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Making Marengo a home for nine months

By NICK NARIGON

exchange
From left, Iowa Valley foreign exchange students Jeffrey Chik and Hakan Durdu listen as Phuong Hoang gives a speech during commencement Sunday, May 23.

Three foreign exchange students at Iowa Valley High School are excited to be heading back to their home countries, but also expressed sorrow about leaving their new friends in Marengo.

Hakan Durdu, 17, Gelsenkirchen, Germany, Jeffrey Chik, 17, Hong Kong, and Phuong Hoang, 18, Ho Chi Minh City, Vietnam, walked with the 2010 graduating seniors this past Sunday. While they did not receive diplomas, all three said their experiences at Iowa Valley changed their lives forever.

“I miss my country, but I have both feelings. I am not really that excited about going back,” said Hakan. “I am used to living in Marengo. I am more sad than excited. Sure I miss my family and friends, but I am really not that excited.”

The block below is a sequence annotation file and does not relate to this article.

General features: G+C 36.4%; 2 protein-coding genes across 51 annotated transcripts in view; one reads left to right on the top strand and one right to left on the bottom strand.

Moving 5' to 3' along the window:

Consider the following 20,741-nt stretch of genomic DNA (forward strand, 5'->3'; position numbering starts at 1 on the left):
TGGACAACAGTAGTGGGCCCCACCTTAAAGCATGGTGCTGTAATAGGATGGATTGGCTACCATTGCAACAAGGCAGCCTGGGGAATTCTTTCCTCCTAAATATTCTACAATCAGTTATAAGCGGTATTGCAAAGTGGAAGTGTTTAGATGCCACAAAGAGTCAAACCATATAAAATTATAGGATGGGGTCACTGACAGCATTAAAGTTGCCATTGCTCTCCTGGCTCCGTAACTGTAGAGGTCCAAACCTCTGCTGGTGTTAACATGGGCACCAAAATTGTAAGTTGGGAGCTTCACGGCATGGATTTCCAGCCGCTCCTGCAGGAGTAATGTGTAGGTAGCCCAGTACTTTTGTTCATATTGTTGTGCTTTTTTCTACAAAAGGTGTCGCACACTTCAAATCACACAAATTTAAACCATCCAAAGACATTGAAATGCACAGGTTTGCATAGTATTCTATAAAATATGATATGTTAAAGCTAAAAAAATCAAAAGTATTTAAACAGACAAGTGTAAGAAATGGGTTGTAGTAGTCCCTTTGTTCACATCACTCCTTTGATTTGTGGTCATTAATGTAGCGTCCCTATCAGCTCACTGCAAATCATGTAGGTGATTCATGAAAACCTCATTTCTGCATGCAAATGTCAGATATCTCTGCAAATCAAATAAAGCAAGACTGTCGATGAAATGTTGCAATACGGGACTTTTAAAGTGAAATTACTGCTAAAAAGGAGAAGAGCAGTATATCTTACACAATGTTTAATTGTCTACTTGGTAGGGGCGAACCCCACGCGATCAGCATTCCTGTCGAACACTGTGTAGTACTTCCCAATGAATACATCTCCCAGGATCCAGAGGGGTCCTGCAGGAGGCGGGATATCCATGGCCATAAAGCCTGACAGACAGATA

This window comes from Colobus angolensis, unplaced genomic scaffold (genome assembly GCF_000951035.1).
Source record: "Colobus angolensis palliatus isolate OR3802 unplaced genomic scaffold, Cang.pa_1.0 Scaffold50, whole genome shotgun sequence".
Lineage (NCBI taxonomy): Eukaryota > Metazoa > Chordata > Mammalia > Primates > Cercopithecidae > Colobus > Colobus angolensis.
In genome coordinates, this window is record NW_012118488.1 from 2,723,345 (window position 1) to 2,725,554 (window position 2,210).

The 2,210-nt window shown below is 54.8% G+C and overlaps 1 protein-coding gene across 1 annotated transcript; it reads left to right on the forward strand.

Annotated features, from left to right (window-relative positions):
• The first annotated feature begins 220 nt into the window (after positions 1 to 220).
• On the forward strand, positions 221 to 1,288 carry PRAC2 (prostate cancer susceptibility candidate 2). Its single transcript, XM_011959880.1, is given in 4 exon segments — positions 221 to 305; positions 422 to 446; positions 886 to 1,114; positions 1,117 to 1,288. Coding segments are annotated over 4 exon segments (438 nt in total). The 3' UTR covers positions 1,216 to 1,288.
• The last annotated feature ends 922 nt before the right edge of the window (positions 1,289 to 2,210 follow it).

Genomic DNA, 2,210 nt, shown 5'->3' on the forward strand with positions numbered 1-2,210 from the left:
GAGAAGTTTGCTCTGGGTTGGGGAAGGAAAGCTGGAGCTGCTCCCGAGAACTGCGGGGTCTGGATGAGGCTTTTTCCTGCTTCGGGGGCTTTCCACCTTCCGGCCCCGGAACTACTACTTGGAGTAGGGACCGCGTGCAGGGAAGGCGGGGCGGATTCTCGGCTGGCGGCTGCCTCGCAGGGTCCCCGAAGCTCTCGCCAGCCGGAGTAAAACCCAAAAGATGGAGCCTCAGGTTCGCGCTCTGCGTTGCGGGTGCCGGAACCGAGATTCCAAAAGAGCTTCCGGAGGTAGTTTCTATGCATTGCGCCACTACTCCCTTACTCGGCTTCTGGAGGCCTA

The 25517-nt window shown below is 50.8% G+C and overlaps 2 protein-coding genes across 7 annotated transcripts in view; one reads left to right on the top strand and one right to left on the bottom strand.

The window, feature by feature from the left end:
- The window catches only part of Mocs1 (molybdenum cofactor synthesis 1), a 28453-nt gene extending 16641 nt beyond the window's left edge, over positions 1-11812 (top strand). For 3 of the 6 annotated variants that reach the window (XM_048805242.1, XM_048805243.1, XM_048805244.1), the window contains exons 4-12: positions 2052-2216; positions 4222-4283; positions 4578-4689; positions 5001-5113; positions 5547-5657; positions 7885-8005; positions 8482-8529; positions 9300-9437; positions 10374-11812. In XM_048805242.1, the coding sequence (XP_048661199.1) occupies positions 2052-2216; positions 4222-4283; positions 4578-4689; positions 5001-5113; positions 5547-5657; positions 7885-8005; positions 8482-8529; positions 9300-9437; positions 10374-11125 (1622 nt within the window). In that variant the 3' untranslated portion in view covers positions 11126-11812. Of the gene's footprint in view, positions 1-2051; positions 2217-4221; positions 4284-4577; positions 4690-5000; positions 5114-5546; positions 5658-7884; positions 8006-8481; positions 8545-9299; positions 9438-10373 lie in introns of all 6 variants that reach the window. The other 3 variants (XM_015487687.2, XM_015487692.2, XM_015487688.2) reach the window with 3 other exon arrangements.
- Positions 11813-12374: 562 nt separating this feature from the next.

Hakan and Jeffrey spent the last nine months sharing a bedroom at the home of Eddie and Amy Thomas.

Phuong is staying with the Jerry Messamer family in Marengo.

Jeffrey said that his impression of Marengo has vastly changed over the course of the past nine months. Prior to coming to America, his only exposure to an American high school was on television, where high schools are large with many students, large football fields, etc.

“My first impression of Marengo was ‘small,’” Jeffrey said. “Everything is small, tiny. When I came here I was surprised it was not that big.”

Chik said it did not take long to adjust to his new surroundings, and the students and teachers at Iowa Valley played a big part in his adaptation.